We're lucky enough to have a tonne of great clients working with us here at the Studio. Every week, we get fresh new deliverables through that we're excited to get to work on. The reality is, though, that some clients are better are issuing product proposals than others. If you're working either for or with a digital delivery partner, it's essential to know exactly what information is required by the development team to get the very best out of your project.
That's why this week, we've put together this short checklist of items that you should make sure you've added to your product proposal. If you didn't get these key items in, you might find yourself with unanswered questions further down the line. This could cost you time and money, or even scupper your project for good.
Without further ado, let's dive straight into our proposal due diligence checklist:
Who's doing what?
Make sure you've thought carefully about individual client and partner responsibilities before you hand over your proposal. This is one of the biggest issues we find that slows down projects.
What are the timelines?
Everybody needs to be clear on delivery deadlines. It's essential you set expectations on turnarounds from the word go.
How many amendment rounds?
This is where countless projects come unstuck. Make sure you understand how the amendment process is going to work and when you might need to start talking about charges for amends.
How will the design process work?
Every agency is used to coming in at different stages of the build process. Some will design the product for you, whilst others might be development focussed. Talk about who's responsible for design right away.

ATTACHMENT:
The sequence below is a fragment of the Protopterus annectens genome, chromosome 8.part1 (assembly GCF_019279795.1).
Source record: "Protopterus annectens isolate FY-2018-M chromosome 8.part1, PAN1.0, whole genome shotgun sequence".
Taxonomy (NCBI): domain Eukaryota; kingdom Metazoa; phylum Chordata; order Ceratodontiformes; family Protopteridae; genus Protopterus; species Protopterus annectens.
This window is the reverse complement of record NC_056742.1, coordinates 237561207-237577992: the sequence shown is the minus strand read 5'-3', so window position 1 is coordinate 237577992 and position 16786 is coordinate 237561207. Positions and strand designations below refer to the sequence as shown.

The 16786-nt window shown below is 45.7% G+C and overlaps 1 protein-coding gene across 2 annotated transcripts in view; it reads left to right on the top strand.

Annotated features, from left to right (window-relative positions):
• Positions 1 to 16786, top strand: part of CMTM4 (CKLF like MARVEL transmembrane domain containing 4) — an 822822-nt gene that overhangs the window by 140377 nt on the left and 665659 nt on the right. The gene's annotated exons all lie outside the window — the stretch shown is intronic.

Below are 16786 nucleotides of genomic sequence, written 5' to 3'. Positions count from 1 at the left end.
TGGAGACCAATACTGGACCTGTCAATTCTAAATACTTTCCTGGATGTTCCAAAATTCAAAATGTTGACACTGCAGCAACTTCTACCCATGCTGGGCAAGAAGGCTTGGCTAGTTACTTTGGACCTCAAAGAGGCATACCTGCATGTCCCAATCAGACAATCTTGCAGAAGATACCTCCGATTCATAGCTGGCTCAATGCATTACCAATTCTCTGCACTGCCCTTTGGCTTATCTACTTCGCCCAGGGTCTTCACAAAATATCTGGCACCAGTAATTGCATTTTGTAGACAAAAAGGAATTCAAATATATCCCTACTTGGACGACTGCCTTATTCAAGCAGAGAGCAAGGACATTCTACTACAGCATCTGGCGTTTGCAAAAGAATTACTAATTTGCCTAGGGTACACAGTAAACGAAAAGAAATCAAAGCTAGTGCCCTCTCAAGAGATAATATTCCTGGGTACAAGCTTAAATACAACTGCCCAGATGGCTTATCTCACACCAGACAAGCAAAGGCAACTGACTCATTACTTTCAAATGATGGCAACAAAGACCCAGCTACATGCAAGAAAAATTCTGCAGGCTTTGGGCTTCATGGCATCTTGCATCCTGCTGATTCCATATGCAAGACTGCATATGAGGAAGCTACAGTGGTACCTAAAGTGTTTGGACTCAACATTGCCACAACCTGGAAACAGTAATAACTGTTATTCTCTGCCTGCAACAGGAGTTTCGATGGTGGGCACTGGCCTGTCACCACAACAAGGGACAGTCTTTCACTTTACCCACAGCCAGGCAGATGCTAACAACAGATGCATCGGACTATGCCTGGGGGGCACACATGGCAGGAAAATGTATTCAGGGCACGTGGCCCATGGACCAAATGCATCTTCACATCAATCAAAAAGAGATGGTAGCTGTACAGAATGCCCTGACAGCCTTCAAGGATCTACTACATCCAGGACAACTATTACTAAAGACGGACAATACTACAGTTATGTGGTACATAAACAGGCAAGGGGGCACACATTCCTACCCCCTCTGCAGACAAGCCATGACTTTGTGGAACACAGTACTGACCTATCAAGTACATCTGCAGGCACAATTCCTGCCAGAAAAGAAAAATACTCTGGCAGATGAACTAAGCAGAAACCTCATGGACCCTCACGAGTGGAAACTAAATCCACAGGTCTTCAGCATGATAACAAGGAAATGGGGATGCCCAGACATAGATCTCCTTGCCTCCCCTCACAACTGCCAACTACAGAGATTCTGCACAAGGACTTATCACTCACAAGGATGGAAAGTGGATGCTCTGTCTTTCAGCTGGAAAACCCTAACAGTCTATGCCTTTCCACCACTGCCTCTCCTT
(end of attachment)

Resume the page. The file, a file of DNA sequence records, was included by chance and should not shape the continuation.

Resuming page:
Will there be ongoing support?
Bugs sometimes take several months to finally show themselves. Make sure you know who's responsible for fixing them a good deal in advance.
Who's going to test it?
Quality assurance testing and user acceptance testing are crucial phases of your product development. Make sure you know who's responsible for these tasks.
Will you need documentation?
Think carefully about help manuals, privacy policies and user agreements. You need to know who's going to write them and where they'll be implemented.
Will it have customer support?
And, if so, who's going to provide it? This is a crucial product issue that's often overlooked by entrepreneurs. Make sure you know who's going to be helping your customers with the technical side.
What's the hosting situation?
You might already have a solid idea of how you're product will be hosted. However, a lot of clients simply haven't got around to thinking about this yet. Make sure you think about IP addresses when you're thinking about hosting options.
Will it work across browsers?
The more complex your product is, the less likely it is to run easily on all possible browsers. Talk to your team about which ones are most important to target.
Will it work on different devices?
This isn't just limited to desktops and phones, but also different operating systems like Linux and MacOS. Be certain that you know where you need it to run.
Next time you write or receive a product proposal, make sure you run through these eleven points and confirm everything with your team. Get them sorted out in advance and you'll be well on your way to a fantastic product on time and under budget.